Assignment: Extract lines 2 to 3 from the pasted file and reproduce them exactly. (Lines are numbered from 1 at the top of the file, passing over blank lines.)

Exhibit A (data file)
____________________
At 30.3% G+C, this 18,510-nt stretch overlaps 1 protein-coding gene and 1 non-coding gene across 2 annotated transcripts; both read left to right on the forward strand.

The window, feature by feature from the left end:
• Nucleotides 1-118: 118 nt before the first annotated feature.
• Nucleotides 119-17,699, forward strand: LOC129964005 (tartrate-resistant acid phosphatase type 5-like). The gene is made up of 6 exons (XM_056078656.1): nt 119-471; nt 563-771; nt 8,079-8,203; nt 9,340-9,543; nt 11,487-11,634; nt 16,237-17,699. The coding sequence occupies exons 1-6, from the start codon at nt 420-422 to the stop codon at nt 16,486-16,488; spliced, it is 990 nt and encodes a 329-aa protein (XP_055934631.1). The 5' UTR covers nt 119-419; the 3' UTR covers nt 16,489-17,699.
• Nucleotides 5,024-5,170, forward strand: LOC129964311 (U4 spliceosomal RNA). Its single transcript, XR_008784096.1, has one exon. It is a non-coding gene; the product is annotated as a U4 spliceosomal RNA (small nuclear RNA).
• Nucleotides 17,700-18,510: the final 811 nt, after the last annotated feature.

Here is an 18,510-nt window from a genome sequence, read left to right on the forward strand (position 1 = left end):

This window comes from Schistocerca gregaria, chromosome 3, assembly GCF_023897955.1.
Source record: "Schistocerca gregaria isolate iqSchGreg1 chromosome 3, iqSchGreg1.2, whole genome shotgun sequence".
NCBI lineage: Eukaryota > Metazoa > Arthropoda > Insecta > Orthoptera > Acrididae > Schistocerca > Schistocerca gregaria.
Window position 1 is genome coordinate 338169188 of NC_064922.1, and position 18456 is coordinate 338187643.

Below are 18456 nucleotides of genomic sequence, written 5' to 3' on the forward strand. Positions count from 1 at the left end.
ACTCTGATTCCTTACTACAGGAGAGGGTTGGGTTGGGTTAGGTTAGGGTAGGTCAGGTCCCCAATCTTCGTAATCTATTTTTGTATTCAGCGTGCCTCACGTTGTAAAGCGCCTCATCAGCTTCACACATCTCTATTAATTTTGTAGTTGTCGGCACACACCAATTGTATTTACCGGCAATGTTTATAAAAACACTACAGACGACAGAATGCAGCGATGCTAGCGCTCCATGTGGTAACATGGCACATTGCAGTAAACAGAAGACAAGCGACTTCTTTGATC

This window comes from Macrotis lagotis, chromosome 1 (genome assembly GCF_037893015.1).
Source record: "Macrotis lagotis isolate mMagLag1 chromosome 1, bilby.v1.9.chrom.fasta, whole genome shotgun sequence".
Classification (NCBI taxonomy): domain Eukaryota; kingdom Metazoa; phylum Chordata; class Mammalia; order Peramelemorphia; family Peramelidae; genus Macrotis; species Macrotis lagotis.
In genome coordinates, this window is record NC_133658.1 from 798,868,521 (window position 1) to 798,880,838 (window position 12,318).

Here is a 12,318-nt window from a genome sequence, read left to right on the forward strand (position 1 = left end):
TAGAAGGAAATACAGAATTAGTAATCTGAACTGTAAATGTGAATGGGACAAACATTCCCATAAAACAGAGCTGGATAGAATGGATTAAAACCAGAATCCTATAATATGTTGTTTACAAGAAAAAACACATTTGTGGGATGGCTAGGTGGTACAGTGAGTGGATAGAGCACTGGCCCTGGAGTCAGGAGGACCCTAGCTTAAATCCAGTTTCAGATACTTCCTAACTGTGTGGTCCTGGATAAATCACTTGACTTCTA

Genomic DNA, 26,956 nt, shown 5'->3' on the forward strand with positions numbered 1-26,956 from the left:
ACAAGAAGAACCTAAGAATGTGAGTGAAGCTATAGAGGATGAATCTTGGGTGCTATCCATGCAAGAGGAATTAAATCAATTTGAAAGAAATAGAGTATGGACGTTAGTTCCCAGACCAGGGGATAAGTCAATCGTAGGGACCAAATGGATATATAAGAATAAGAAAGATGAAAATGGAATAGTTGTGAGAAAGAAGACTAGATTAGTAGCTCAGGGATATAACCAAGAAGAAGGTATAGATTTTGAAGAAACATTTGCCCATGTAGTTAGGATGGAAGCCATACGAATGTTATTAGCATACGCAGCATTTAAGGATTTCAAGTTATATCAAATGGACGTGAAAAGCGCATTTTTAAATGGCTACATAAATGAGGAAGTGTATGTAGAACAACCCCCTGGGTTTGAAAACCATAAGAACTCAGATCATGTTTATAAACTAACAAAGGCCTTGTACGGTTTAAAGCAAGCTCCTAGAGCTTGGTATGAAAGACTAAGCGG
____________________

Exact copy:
The window, feature by feature from the left end:
• Nucleotides 1-118: 118 nt before the first annotated feature.